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Resolution, submitted by the RCN District Nursing Forum
2017 saw the publication of the King’s Fund report Understanding NHS Financial Pressures. How Are They Affecting Patient Care? (Roberson and others, 2017), which reviews the impact of financial pressures on four services: genitourinary, district nursing (DN), total hip replacements and neonatal care. It concludes that financial pressures are having the greatest impact on genitourinary care and DN, resulting in increased episodic DN care and task orientation during visits, with limited opportunities to fully assess patients’ needs.
The report identifies many areas where staff are acting as ‘shock absorbers’, working longer hours and missing breaks in order to maintain a quality service, and notes that this situation is not sustainable. It discusses the cross-service impact of financial pressures between hospital and community services and provides evidence that the impact is better tolerated in hospital services. In community services, financial restraint has a greater impact on the range of service provision. Most community funding is via block contracts. These are unresponsive to growing demands on services, and this, along with the challenges to make further financial savings, is placing increasing demands on community service delivery.
The report provides further evidence of the impact of escalating financial pressures on the provision and quality of DN services. It demonstrates that the demand gap in DN services must be addressed. Risks for DN services include unmet patient needs and an impact on the quality of care provision. The report identifies that staff are ‘on their knees’ trying to maintain quality, but are straining under the pressure.
The RCN in Northern Ireland, particularly through its Community Nursing Network, has consistently highlighted the significant challenges facing community nursing. The Department of Health (DoH) has systematically cut the post-registration nurse education budget from £12.4 million in 2009-2010 to £8.3 million in 2016-2017. The RCN does not believe that current workforce projections will meet future demand for public health services or the DoH’s own strategic commitments.
In Wales, the RCN is calling for greater investment in community nursing services and in the ICT and EHealth technology needed to underpin them. Greater transparency is also needed on nursing activity and patient outcomes in this sector. Positive national developments include the creation of ‘primary care clusters’. The cluster design promotes joint working across all health and social care professionals and the integration of primary care services with key partners such as the Ambulance Trust, Local Authority and Third Sector. There is also interest in a possible extension of the safe nursing legislation to the community sector. Interim District Nurse Guiding Staffing Principles (Welsh Government, 2017) have already been produced by the Chief Nursing Officer.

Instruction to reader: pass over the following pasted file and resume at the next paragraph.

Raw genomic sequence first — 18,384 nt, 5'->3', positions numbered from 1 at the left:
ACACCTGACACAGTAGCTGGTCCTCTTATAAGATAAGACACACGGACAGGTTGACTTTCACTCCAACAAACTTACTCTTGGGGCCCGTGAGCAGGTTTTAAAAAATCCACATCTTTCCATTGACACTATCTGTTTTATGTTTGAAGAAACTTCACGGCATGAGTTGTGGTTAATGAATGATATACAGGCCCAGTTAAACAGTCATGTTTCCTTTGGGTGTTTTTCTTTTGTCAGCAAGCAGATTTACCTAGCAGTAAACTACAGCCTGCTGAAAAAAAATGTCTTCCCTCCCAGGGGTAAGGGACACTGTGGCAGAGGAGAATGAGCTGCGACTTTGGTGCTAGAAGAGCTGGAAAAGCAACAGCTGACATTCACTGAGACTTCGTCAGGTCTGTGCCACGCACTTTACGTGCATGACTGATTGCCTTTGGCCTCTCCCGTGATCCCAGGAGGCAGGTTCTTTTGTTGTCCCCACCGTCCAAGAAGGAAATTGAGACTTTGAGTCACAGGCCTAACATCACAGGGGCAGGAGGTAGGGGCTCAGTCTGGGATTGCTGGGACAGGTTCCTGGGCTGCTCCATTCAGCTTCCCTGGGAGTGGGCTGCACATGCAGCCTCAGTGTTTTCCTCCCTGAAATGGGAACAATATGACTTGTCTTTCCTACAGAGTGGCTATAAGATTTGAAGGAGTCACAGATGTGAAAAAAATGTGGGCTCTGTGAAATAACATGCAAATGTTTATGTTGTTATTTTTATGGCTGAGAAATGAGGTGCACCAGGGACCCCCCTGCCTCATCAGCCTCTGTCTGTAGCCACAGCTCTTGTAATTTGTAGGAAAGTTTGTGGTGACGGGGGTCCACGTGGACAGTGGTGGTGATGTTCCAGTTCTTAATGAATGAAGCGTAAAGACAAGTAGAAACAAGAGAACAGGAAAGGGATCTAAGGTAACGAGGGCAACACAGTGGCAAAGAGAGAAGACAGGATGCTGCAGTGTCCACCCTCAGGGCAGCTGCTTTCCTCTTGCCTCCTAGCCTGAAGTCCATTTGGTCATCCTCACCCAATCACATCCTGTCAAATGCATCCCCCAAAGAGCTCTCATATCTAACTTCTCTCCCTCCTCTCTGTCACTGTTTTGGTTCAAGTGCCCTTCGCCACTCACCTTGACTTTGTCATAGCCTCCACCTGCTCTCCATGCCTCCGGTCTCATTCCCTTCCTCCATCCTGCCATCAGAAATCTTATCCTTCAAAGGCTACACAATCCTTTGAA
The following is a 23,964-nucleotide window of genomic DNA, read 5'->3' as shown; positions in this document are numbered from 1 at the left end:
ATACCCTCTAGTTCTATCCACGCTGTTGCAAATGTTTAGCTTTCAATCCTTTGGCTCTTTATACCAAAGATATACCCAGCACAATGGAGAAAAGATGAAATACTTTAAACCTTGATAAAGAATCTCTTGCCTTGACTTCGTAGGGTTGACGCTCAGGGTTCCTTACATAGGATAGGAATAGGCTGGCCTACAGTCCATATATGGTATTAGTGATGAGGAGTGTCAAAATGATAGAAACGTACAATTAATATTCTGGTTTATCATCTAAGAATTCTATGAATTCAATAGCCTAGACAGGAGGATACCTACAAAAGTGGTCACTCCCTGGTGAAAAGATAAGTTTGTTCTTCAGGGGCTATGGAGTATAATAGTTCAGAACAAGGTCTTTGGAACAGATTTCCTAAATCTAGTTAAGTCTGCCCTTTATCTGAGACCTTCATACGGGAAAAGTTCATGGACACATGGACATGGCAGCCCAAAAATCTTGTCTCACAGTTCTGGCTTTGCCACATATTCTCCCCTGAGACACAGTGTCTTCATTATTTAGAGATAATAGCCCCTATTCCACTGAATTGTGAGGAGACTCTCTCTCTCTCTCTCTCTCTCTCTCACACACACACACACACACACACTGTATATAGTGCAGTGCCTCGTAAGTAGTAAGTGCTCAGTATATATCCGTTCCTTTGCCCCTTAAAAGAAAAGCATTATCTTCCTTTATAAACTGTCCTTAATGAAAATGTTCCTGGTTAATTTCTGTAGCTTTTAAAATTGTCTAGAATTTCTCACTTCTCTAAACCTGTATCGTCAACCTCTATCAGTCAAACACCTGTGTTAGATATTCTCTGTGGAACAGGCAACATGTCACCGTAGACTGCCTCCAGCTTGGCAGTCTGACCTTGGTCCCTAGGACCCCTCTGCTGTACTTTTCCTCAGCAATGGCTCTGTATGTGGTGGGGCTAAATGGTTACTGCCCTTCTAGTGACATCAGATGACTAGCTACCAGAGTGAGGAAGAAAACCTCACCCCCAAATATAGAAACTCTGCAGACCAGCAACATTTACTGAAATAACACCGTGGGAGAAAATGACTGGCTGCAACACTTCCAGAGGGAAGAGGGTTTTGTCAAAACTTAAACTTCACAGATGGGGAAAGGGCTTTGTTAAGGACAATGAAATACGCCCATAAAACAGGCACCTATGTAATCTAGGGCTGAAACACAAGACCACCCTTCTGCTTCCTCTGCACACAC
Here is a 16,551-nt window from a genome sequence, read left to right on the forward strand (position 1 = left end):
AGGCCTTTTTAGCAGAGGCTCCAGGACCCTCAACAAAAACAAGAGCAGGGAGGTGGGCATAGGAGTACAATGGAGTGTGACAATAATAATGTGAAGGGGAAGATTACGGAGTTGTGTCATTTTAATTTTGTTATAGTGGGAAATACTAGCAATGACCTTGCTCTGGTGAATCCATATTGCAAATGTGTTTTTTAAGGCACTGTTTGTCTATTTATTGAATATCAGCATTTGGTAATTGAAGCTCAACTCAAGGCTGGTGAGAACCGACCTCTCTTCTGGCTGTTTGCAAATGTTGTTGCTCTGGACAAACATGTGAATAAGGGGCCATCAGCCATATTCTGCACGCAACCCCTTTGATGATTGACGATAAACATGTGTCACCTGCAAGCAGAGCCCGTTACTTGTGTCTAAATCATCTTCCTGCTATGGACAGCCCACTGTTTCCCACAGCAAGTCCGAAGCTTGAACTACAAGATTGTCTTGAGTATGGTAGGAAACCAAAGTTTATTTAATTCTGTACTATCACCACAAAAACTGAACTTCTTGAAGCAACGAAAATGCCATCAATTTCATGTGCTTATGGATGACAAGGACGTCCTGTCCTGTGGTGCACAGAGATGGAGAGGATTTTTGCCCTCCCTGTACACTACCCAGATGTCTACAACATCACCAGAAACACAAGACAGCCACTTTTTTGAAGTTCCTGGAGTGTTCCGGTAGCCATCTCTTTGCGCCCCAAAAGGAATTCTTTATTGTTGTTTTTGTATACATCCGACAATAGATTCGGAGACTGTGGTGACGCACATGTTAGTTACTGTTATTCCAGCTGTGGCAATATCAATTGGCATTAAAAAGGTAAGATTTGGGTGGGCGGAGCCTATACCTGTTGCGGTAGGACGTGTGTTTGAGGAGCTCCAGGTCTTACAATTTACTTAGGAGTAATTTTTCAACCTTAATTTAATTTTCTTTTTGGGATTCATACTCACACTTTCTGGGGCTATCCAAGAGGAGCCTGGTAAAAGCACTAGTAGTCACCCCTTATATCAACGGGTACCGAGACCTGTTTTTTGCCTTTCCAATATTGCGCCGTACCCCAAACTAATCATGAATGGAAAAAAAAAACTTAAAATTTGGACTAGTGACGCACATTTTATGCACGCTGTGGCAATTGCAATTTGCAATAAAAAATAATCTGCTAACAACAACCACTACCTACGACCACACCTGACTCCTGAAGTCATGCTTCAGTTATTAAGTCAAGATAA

In Scotland, there are numerous instances of services being planned within Integration Authorities (IAs). This requires a properly resourced community nursing workforce in order to ensure safe, effective, personcentred care. Vacancy rates are high within DN: 4.7% as of 31 December 2017 (NHS National Services Scotland – Information Services Division, 2018). Analysis undertaken by RCN Scotland in 2017 showed that many areas are struggling to recruit community nursing staff. With many community nurses coming up to retirement, the age profile of the community workforce is also a concern. The RCN is calling for the Primary Care Workforce Plan in Scotland to address this with new resources for district nurses in particular. We are also lobbying on the detail of the Scottish legislation on staffing for safe and effective care.
The RCN District Nursing Forum welcomes the recommendations of the King’s Fund report and asks that RCN Congress considers the need for funding and resources to follow the patient. This will ensure that community nursing capacity is able to meet increasing demand and provide high-quality, timely, responsive and clinically effective patient care at home.
Page last updated - 05/09/2018